Park City seasonal workers on the hunt
The ski season is coming to an end – causing many winter outdoor enthusiasts to make adjustments to their outdoor activities. As the snow melts away from the resorts, seasonal employees have bigger worries than what brand of mud tire they should use on their mountain bike in the spring sludge – they need new jobs.
According to staff at the Department of Workforce Services office in Park City – they see an influx of job-seekers stop in during the spring months.
"The current unemployment rate in Park City is 5-percent, which is slightly less than the state rate," said Jon Mathews, job developer in the Summit County office. "We always see a jump in the unemployment rate during this time of year. "
In January 2012, when most seasonal workers are at their winter jobs – the unemployment rate in Summit County was 4.4-percent according to the department’s website. However, after the season comes to an end and winter jobs melt away, in a sense like the winter snow, the unemployment rate jumped to 8.4%.
"The non-seasonal numbers are relevant here in Park City when they normally wouldn’t be anywhere else in the state," Matthews said. "It’s important we engage the seasonal job seekers that are being laid off in the area. Our goal at the department is to keep workers here in Summit County, who are so important to the tourism-based economy."
According to Matthews, this is over 1,000 job seekers that get dumped into the unemployment pool here in Summit County and doesn’t account for the non-residents that leave the area after their work is finished.
"This is what we take care of every year," Mitchell said. "I don’t see a big improvement in job numbers than last year, but we have all of the necessary tools for job-seekers to do what is necessary to find a job in the area."
Many of the mountain resorts, restaurants and other outdoor retail stores in Park City are forced to lay-off staff when the winter busy season comes to an end. Some seasonal workers are contract laborers that work for the winter and leave the area for similar vocations throughout the country, but a majority of workers stay and look for other jobs, according to Kenny Hicken, employment office supervisor at the office in Summit County.
"If I was in the position you find a lot of the resort employees, I would come in and meet with one of our staff," Hicken said. "This will give us an opportunity to see what transferable job skills they have. From that point, we get them registered into the website and they meet with a job developer like me who finds jobs that fit their background."
The website http://www.jobs.utah.gov has many or more of the benefits of coming into the office, Hicken added.
Jen Radjeski, originally from Indiana, moved to Park City eight years ago to work seasonally and enjoy the active lifestyle, she said during an interview with The Park Record.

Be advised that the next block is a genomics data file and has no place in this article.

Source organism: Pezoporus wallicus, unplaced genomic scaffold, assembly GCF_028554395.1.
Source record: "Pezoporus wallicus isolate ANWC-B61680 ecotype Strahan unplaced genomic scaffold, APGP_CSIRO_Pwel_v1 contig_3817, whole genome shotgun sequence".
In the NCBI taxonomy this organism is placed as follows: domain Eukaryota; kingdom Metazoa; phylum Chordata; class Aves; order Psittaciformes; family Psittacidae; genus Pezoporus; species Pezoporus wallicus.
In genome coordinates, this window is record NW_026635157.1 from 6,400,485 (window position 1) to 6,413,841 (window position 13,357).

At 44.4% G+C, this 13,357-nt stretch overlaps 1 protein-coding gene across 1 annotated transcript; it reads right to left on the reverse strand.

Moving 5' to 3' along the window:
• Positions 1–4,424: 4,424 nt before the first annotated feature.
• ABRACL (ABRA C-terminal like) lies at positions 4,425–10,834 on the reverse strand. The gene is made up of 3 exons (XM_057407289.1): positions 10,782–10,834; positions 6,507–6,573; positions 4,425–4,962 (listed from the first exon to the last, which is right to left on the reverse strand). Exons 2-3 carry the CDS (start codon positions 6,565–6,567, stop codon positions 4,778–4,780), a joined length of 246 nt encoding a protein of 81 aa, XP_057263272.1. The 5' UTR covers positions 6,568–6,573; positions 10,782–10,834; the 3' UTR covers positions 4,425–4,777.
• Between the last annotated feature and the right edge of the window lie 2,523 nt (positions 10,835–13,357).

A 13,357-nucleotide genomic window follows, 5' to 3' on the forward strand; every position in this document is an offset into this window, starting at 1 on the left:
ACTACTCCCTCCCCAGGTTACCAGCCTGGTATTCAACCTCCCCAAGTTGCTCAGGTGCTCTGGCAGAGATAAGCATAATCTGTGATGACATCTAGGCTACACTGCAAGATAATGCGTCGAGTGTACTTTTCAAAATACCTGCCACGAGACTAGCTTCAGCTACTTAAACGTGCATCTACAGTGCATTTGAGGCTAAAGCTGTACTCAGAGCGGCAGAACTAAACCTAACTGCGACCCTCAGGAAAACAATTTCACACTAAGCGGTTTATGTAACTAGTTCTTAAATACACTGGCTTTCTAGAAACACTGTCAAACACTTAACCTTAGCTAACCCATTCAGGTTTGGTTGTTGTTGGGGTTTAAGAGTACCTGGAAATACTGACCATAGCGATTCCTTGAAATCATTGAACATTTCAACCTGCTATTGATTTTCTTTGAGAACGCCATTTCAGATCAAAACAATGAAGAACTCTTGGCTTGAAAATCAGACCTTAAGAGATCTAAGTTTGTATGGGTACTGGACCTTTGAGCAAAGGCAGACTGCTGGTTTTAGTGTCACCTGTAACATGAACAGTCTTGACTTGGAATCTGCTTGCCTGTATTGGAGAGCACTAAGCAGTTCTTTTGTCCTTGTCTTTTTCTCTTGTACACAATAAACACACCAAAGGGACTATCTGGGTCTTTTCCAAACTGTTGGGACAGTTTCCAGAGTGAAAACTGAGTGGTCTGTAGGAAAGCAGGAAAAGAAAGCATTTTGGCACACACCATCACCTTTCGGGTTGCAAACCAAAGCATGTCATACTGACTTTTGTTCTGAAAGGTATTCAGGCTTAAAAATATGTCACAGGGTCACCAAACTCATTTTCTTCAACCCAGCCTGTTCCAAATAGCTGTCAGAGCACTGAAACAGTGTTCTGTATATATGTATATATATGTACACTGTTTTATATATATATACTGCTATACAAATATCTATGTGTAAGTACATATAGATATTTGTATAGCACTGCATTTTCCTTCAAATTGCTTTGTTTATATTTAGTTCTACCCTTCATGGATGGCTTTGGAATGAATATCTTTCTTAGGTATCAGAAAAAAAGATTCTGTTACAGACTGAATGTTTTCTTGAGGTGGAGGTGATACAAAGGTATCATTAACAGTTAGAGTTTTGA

"I have a lot of friends, including myself, that do the seasonal thing," said Radjeski, former Legends bartender at Park City Mountain Resort. "Most locals head to San Juan or the East Coast to take advantage of the high volume summer crowds. Others find a different or second job in the service industry."
Radjeski recently relocated to the Denver area to take a non-seasonal job. During her time in Park City, Radjeski explained, her lifestyle consisted of working a number of jobs during the winter – saving enough to enjoy the Utah summers as she pleased.
"I loved the seasonal work, but I am ready for a steady paycheck and a new adventure," Radjeski said. "The seasonal thing can be frustrating when [Park City] is full of tourists, but that’s how we make our money."
According to Bryson Allen, director of human resources at Canyons Resort, the resort employed nearly 1,800 people during the ski season. That number will drop to 700 during the summer.
"We have a lot of options for our seasonal employees," Allen said. "For those that don’t transition to summer jobs with Canyons, we have summer partners that come in and recruit jobs for summer resorts, cruise ships and other areas in February. This gives employees extra time to make summer plans instead of being dead in the water at the end of the ski year."
Ski patrollers and other employees that return year after year don’t usually need to take the workforce services approach like other workers.
"Most of our patrollers return every year and go into river guiding or land management fields during the summer," Allen said. "Most of these employees have worked hard over the years to get this kind of arrangement, but we are seeing more and more jobs carrying over into the summer months [at Canyons], making things easier for those not as prepared."
The Park City Department of Workforce Services office is located at 1960 Sidewinder Drive. It is open Monday through Friday from 8 a.m. – 5 p.m.
"We have all the resources one needs to find a job in the area," Mathews said. "Job-seekers just need to get out there and contact the many employers in the area that have positions available."
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